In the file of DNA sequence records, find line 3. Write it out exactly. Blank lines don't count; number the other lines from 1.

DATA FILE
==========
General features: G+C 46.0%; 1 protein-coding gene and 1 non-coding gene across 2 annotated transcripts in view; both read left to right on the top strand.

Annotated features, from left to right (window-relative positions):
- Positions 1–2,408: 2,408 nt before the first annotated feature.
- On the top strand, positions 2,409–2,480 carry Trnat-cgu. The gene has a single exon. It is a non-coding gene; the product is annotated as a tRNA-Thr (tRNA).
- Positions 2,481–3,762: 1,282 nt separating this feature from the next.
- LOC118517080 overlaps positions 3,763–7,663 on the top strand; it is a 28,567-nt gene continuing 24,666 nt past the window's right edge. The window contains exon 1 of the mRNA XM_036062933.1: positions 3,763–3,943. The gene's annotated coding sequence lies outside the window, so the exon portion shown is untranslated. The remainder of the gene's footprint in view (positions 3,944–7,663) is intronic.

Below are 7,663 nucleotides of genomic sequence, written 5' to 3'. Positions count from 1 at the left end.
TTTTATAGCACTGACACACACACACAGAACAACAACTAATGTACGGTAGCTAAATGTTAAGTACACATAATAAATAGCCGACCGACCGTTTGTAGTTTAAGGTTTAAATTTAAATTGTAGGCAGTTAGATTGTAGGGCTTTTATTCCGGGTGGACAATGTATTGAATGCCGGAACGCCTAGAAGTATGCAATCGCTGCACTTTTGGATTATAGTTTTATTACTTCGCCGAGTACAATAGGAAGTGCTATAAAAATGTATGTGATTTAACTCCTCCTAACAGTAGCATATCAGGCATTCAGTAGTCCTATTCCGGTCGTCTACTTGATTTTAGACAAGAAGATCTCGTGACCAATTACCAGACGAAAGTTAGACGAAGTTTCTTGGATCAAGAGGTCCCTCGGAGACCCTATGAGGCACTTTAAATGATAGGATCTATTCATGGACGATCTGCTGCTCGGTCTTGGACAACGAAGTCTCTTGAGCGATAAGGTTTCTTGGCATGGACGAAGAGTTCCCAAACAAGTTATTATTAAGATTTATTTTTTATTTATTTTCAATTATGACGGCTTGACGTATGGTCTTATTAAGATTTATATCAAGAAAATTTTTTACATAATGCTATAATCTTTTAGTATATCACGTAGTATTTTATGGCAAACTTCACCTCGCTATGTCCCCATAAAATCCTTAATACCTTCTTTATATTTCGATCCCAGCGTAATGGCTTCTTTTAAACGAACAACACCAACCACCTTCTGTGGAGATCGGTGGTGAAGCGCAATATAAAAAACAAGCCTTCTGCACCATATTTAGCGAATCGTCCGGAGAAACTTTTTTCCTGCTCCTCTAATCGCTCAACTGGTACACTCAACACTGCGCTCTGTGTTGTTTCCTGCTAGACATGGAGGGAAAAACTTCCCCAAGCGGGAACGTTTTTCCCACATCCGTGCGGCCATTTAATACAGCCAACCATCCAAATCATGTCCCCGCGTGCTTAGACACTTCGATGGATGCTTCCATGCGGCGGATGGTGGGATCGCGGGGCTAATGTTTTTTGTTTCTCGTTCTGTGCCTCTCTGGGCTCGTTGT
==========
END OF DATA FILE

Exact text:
- Positions 1–2,408: 2,408 nt before the first annotated feature.